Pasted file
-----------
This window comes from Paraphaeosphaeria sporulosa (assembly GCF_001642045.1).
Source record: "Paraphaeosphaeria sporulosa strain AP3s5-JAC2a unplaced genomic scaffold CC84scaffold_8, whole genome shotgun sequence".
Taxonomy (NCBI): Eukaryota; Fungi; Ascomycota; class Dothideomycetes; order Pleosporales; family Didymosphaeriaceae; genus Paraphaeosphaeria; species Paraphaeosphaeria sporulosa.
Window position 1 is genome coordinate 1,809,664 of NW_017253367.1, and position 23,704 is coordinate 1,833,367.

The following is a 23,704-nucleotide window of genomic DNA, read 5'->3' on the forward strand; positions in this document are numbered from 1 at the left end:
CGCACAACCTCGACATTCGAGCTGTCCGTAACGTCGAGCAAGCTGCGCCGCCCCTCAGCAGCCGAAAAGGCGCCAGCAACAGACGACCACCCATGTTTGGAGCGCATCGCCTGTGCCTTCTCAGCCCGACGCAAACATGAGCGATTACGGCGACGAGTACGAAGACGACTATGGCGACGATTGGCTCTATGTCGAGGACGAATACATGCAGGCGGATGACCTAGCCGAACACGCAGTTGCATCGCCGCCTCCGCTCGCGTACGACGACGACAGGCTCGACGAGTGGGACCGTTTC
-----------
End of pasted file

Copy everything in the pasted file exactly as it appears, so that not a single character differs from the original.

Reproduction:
This window comes from Paraphaeosphaeria sporulosa (assembly GCF_001642045.1).
Source record: "Paraphaeosphaeria sporulosa strain AP3s5-JAC2a unplaced genomic scaffold CC84scaffold_8, whole genome shotgun sequence".
Taxonomy (NCBI): Eukaryota; Fungi; Ascomycota; class Dothideomycetes; order Pleosporales; family Didymosphaeriaceae; genus Paraphaeosphaeria; species Paraphaeosphaeria sporulosa.
Window position 1 is genome coordinate 1,809,664 of NW_017253367.1, and position 23,704 is coordinate 1,833,367.

The following is a 23,704-nucleotide window of genomic DNA, read 5'->3' on the forward strand; positions in this document are numbered from 1 at the left end:
CGCACAACCTCGACATTCGAGCTGTCCGTAACGTCGAGCAAGCTGCGCCGCCCCTCAGCAGCCGAAAAGGCGCCAGCAACAGACGACCACCCATGTTTGGAGCGCATCGCCTGTGCCTTCTCAGCCCGACGCAAACATGAGCGATTACGGCGACGAGTACGAAGACGACTATGGCGACGATTGGCTCTATGTCGAGGACGAATACATGCAGGCGGATGACCTAGCCGAACACGCAGTTGCATCGCCGCCTCCGCTCGCGTACGACGACGACAGGCTCGACGAGTGGGACCGTTTC